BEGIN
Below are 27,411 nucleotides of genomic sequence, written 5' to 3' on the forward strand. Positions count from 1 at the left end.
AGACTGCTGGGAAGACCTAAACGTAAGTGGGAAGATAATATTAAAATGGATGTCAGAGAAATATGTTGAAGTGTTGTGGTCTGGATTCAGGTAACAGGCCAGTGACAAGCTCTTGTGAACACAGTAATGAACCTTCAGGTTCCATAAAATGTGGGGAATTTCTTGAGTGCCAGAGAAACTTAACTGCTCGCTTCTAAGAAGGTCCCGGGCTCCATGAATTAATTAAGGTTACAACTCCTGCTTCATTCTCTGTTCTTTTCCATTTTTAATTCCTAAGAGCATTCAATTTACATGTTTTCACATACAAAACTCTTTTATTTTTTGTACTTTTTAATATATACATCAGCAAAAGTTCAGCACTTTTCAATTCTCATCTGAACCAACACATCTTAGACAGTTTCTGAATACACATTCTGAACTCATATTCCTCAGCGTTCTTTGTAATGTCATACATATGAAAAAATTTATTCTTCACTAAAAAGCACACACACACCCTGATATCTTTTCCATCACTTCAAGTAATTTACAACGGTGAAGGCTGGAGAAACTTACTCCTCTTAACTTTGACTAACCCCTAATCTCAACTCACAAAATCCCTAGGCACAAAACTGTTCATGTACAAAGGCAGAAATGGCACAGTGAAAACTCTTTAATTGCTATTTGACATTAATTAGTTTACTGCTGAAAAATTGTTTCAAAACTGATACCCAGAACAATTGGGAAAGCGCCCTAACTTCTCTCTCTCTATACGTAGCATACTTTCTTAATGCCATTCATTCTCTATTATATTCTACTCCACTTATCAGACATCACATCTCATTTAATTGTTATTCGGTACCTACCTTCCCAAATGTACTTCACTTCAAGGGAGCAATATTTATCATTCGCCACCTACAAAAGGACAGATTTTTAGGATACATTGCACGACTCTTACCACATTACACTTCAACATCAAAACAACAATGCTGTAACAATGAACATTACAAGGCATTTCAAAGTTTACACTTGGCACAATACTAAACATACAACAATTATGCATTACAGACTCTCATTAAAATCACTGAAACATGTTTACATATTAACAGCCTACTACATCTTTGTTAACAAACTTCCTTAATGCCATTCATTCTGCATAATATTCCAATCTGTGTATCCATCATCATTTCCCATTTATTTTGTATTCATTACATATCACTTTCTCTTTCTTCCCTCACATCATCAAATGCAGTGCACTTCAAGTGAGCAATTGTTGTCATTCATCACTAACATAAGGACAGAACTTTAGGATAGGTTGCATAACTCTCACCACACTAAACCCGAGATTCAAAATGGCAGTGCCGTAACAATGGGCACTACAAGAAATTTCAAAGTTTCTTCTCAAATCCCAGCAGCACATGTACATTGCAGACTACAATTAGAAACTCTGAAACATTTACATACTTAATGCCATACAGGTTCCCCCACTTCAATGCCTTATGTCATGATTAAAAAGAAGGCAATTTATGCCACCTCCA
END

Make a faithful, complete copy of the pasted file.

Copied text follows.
Below are 27,411 nucleotides of genomic sequence, written 5' to 3' on the forward strand. Positions count from 1 at the left end.
AGACTGCTGGGAAGACCTAAACGTAAGTGGGAAGATAATATTAAAATGGATGTCAGAGAAATATGTTGAAGTGTTGTGGTCTGGATTCAGGTAACAGGCCAGTGACAAGCTCTTGTGAACACAGTAATGAACCTTCAGGTTCCATAAAATGTGGGGAATTTCTTGAGTGCCAGAGAAACTTAACTGCTCGCTTCTAAGAAGGTCCCGGGCTCCATGAATTAATTAAGGTTACAACTCCTGCTTCATTCTCTGTTCTTTTCCATTTTTAATTCCTAAGAGCATTCAATTTACATGTTTTCACATACAAAACTCTTTTATTTTTTGTACTTTTTAATATATACATCAGCAAAAGTTCAGCACTTTTCAATTCTCATCTGAACCAACACATCTTAGACAGTTTCTGAATACACATTCTGAACTCATATTCCTCAGCGTTCTTTGTAATGTCATACATATGAAAAAATTTATTCTTCACTAAAAAGCACACACACACCCTGATATCTTTTCCATCACTTCAAGTAATTTACAACGGTGAAGGCTGGAGAAACTTACTCCTCTTAACTTTGACTAACCCCTAATCTCAACTCACAAAATCCCTAGGCACAAAACTGTTCATGTACAAAGGCAGAAATGGCACAGTGAAAACTCTTTAATTGCTATTTGACATTAATTAGTTTACTGCTGAAAAATTGTTTCAAAACTGATACCCAGAACAATTGGGAAAGCGCCCTAACTTCTCTCTCTCTATACGTAGCATACTTTCTTAATGCCATTCATTCTCTATTATATTCTACTCCACTTATCAGACATCACATCTCATTTAATTGTTATTCGGTACCTACCTTCCCAAATGTACTTCACTTCAAGGGAGCAATATTTATCATTCGCCACCTACAAAAGGACAGATTTTTAGGATACATTGCACGACTCTTACCACATTACACTTCAACATCAAAACAACAATGCTGTAACAATGAACATTACAAGGCATTTCAAAGTTTACACTTGGCACAATACTAAACATACAACAATTATGCATTACAGACTCTCATTAAAATCACTGAAACATGTTTACATATTAACAGCCTACTACATCTTTGTTAACAAACTTCCTTAATGCCATTCATTCTGCATAATATTCCAATCTGTGTATCCATCATCATTTCCCATTTATTTTGTATTCATTACATATCACTTTCTCTTTCTTCCCTCACATCATCAAATGCAGTGCACTTCAAGTGAGCAATTGTTGTCATTCATCACTAACATAAGGACAGAACTTTAGGATAGGTTGCATAACTCTCACCACACTAAACCCGAGATTCAAAATGGCAGTGCCGTAACAATGGGCACTACAAGAAATTTCAAAGTTTCTTCTCAAATCCCAGCAGCACATGTACATTGCAGACTACAATTAGAAACTCTGAAACATTTACATACTTAATGCCATACAGGTTCCCCCACTTCAATGCCTTATGTCATGATTAAAAAGAAGGCAATTTATGCCACCTCCA